In this case, the testimony and evidence adduced by the five prosecution witnesses was sufficient to prove that the complainants had been defiled by the appellant. As such, the situation hardly called for the drawing of an adverse inference with regard to the ‘missing’ witnesses.

The other issue of law raised by the appellant was with regard to the evidence of the appellant’s previous sexual experiences. According to Mr. Nabwana, the witness’ testimony pertained to acts perpetrated in 2009 while the medical reports adduced in evidence bore dates in March, 2010. In view of that, he said, the court ought not have relied on the oral testimony of the witnesses, for it pertained to evidence on the appellant’s sexual history, which evidence was adduced without leave of court as required under section 34 of the Sexual offences Act.

The said provision, provides that;

“No evidence as to any previous sexual experience or conduct of any person against or in connection with whom any offence of a sexual nature is alleged to have been committed, other than evidence relating to sexual experience or conduct in respect of the offence which is being tried, shall be adduced, and no question regarding such sexual conduct shall be put to such person, the accused or any other witness at the proceedings pending before a court unless the court has, on application by any party to the proceedings, granted leave to adduce such evidence or to put such questions.” (Emphasis added)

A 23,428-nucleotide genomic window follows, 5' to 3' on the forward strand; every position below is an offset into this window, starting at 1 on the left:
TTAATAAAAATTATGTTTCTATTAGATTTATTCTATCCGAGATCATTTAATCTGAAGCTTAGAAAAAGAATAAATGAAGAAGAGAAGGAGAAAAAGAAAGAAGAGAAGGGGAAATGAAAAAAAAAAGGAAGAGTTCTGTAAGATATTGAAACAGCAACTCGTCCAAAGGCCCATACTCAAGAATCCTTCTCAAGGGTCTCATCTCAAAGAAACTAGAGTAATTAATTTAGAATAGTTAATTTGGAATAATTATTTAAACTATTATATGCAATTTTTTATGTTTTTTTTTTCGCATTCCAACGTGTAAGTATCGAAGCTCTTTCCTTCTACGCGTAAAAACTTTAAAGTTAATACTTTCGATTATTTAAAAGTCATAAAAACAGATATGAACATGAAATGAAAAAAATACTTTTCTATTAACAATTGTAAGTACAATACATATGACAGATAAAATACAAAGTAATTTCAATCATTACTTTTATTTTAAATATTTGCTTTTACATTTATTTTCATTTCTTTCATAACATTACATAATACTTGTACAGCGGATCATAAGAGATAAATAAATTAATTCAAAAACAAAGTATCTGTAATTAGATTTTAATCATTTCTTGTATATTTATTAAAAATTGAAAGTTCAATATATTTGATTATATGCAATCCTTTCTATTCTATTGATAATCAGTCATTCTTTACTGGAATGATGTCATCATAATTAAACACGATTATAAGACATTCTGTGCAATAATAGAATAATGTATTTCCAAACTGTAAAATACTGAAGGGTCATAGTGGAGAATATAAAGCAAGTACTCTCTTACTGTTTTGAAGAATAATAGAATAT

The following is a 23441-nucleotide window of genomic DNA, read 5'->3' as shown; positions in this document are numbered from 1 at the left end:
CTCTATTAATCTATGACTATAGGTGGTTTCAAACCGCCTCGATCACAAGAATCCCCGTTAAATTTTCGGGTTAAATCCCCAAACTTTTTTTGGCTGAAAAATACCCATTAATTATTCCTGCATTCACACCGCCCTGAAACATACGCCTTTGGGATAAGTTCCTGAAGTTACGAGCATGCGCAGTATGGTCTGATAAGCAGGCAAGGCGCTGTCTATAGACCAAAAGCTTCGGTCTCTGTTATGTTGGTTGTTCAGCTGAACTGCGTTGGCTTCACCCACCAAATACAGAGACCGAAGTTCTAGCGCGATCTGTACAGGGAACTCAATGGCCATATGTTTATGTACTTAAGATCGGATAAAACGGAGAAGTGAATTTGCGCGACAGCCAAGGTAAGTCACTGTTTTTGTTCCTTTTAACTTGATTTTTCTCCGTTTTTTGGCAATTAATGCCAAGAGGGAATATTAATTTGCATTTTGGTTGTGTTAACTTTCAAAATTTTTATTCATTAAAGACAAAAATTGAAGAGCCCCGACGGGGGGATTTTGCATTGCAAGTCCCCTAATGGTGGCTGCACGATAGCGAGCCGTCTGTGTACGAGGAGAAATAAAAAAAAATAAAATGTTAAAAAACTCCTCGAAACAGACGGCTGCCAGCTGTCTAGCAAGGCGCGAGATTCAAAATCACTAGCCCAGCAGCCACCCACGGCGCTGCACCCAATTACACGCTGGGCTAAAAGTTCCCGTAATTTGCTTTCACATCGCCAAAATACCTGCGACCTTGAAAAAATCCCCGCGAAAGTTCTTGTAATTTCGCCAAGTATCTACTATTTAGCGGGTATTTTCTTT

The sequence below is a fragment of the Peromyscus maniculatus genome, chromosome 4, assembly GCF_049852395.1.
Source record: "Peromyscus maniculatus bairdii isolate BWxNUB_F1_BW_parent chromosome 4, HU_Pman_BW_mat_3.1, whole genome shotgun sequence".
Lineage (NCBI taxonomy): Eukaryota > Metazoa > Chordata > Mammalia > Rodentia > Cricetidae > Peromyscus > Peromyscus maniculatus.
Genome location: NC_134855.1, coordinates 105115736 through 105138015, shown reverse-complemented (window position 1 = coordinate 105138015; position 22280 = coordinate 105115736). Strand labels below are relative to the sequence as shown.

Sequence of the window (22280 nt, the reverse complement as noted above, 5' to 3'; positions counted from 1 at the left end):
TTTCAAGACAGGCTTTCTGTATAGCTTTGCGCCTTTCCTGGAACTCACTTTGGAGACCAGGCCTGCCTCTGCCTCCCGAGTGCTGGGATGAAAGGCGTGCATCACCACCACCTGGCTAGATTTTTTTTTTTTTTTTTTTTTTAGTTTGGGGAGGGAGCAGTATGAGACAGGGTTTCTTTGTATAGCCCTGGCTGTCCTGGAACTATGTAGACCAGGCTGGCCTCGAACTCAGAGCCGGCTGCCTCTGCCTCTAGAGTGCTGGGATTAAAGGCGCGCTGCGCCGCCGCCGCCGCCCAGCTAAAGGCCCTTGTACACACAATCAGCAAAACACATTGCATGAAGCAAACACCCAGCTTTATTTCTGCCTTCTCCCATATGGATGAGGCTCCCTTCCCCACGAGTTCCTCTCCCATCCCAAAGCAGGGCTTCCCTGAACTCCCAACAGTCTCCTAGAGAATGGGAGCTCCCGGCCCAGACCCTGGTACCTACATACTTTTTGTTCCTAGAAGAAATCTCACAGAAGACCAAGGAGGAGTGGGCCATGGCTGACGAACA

Our understanding of this provision is that where a party wishes to advert to a complainant’s sexual history, leave of court must first be sought and granted. Nevertheless, such leave is only required in cases where the previous sexual experience under reference does not relate to the present offence for which a person is being tried. In other words, leave is not necessary if the evidence in question relates to the same transaction and offence being tried. As stated by this Court in S.J v. Republic [2016] eKLR; the ‘section deals with the evidence of character and previous sexual exploits of the complainant.’ In this case the previous conduct or character of the complainants was not an issue whatsoever.